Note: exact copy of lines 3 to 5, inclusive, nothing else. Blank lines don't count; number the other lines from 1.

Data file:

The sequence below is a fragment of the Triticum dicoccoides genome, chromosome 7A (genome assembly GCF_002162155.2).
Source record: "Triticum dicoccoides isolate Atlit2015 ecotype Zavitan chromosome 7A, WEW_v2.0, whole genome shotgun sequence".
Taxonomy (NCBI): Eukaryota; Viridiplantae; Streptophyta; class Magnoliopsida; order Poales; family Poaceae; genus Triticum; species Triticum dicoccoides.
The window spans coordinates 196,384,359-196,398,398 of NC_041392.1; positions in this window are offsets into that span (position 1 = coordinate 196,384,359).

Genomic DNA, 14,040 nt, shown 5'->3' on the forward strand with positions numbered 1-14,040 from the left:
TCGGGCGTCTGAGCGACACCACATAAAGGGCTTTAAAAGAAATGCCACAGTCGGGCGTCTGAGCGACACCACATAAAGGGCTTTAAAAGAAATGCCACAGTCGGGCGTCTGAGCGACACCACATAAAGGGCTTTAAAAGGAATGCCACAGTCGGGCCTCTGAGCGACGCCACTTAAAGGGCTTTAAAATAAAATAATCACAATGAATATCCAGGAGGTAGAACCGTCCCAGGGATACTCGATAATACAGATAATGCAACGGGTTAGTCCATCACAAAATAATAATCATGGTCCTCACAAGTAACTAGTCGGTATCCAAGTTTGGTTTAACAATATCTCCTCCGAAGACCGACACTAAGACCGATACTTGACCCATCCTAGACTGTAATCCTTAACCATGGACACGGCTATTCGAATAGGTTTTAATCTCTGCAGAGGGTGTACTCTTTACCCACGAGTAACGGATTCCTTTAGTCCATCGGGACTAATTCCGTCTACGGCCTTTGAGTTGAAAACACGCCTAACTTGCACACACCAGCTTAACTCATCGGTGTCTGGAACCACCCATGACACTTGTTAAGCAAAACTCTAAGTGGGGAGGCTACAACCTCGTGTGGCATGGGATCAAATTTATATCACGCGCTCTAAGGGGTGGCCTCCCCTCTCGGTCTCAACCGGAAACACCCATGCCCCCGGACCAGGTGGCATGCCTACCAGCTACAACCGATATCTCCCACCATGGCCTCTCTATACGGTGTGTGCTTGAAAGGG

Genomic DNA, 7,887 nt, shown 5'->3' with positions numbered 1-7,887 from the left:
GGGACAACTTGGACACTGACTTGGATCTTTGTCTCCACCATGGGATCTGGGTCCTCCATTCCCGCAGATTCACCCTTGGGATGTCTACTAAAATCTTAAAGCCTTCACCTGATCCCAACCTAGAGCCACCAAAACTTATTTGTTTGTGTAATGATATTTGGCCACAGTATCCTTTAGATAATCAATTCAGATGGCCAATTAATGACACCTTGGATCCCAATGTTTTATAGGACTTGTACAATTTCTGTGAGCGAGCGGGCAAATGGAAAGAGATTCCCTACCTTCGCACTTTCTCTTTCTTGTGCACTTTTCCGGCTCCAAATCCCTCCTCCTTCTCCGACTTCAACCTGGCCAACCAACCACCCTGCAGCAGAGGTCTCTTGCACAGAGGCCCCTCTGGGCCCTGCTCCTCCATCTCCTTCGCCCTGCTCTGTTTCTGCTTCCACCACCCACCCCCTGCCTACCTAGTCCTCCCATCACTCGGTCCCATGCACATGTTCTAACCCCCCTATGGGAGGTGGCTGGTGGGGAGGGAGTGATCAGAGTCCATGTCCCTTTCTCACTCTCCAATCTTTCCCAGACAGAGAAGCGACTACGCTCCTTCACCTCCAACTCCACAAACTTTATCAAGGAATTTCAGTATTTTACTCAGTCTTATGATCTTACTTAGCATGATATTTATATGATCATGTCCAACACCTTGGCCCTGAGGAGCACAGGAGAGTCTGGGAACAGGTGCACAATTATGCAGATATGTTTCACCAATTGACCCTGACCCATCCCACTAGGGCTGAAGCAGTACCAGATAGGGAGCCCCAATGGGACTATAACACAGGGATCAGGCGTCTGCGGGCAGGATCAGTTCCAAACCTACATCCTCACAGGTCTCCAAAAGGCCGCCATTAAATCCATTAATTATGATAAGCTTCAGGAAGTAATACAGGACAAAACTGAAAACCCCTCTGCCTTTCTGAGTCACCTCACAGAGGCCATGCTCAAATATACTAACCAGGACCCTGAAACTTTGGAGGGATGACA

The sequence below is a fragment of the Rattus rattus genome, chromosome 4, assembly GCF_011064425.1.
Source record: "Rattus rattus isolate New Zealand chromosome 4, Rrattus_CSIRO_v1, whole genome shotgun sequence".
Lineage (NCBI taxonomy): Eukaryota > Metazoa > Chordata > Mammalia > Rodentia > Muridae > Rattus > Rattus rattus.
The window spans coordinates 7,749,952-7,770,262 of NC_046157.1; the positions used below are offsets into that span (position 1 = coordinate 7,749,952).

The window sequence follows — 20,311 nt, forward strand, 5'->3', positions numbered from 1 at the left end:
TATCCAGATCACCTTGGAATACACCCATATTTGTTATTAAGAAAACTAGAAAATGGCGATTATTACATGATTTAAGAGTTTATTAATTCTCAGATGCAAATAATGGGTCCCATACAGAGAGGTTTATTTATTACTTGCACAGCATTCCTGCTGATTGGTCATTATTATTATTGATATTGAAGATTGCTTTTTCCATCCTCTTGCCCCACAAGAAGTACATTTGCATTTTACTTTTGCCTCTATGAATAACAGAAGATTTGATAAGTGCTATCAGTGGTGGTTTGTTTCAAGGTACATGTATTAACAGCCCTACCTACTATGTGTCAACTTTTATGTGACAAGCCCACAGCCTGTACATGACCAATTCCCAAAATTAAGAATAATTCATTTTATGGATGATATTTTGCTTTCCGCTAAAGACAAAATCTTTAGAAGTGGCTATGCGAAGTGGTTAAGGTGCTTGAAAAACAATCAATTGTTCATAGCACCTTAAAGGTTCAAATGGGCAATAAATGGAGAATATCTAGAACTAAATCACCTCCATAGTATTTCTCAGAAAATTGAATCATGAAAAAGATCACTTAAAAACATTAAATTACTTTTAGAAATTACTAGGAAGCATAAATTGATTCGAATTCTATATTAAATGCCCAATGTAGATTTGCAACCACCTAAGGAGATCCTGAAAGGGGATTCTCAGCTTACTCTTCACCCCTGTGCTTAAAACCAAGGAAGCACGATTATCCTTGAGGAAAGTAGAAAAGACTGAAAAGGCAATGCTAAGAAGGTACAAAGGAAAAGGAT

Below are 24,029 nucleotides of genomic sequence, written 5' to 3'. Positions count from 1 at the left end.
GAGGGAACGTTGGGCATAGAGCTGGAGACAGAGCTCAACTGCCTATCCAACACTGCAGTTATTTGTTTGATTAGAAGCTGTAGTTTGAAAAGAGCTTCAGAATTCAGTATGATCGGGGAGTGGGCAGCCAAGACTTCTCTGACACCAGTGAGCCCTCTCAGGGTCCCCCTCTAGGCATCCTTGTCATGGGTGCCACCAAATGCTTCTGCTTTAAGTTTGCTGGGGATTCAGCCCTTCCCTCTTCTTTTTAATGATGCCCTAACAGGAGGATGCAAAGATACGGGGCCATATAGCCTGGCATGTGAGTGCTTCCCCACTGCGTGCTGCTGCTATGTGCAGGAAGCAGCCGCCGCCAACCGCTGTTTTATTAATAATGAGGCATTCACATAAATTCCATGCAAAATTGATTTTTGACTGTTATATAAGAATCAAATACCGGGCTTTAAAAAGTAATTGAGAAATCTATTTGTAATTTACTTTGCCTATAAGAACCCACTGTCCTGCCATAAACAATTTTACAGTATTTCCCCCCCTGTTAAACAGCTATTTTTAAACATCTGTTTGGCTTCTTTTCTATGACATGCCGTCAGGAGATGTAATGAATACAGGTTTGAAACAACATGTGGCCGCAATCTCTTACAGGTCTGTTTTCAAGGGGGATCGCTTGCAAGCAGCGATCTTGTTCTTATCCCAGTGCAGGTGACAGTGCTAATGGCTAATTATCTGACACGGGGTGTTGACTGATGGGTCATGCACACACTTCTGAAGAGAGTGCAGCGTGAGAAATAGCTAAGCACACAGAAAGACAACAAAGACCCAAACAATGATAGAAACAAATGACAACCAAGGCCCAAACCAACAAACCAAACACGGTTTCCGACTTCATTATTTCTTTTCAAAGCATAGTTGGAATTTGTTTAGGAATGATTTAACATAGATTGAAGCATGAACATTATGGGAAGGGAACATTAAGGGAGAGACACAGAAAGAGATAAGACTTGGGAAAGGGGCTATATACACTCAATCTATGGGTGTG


Taxonomy (NCBI): Eukaryota; Viridiplantae; Streptophyta; class Magnoliopsida; order Poales; family Poaceae; genus Triticum; species Triticum dicoccoides.
The window spans coordinates 196,384,359-196,398,398 of NC_041392.1; positions in this window are offsets into that span (position 1 = coordinate 196,384,359).

Genomic DNA, 14,040 nt, shown 5'->3' on the forward strand with positions numbered 1-14,040 from the left: